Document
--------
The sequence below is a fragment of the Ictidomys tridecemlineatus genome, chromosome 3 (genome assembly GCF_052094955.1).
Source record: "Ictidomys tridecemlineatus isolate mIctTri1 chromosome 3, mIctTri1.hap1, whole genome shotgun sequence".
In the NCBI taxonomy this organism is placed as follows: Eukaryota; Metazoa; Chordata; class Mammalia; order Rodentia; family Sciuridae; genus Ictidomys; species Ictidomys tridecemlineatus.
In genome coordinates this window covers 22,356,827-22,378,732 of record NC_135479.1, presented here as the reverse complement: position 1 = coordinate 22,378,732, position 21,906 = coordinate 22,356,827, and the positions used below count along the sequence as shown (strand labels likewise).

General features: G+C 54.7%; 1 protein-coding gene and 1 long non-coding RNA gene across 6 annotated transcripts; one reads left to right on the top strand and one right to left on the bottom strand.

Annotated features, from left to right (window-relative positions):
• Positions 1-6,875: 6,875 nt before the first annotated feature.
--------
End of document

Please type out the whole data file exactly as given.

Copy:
The sequence below is a fragment of the Ictidomys tridecemlineatus genome, chromosome 3 (genome assembly GCF_052094955.1).
Source record: "Ictidomys tridecemlineatus isolate mIctTri1 chromosome 3, mIctTri1.hap1, whole genome shotgun sequence".
In the NCBI taxonomy this organism is placed as follows: Eukaryota; Metazoa; Chordata; class Mammalia; order Rodentia; family Sciuridae; genus Ictidomys; species Ictidomys tridecemlineatus.
In genome coordinates this window covers 22,356,827-22,378,732 of record NC_135479.1, presented here as the reverse complement: position 1 = coordinate 22,378,732, position 21,906 = coordinate 22,356,827, and the positions used below count along the sequence as shown (strand labels likewise).

General features: G+C 54.7%; 1 protein-coding gene and 1 long non-coding RNA gene across 6 annotated transcripts; one reads left to right on the top strand and one right to left on the bottom strand.

Annotated features, from left to right (window-relative positions):
• Positions 1-6,875: 6,875 nt before the first annotated feature.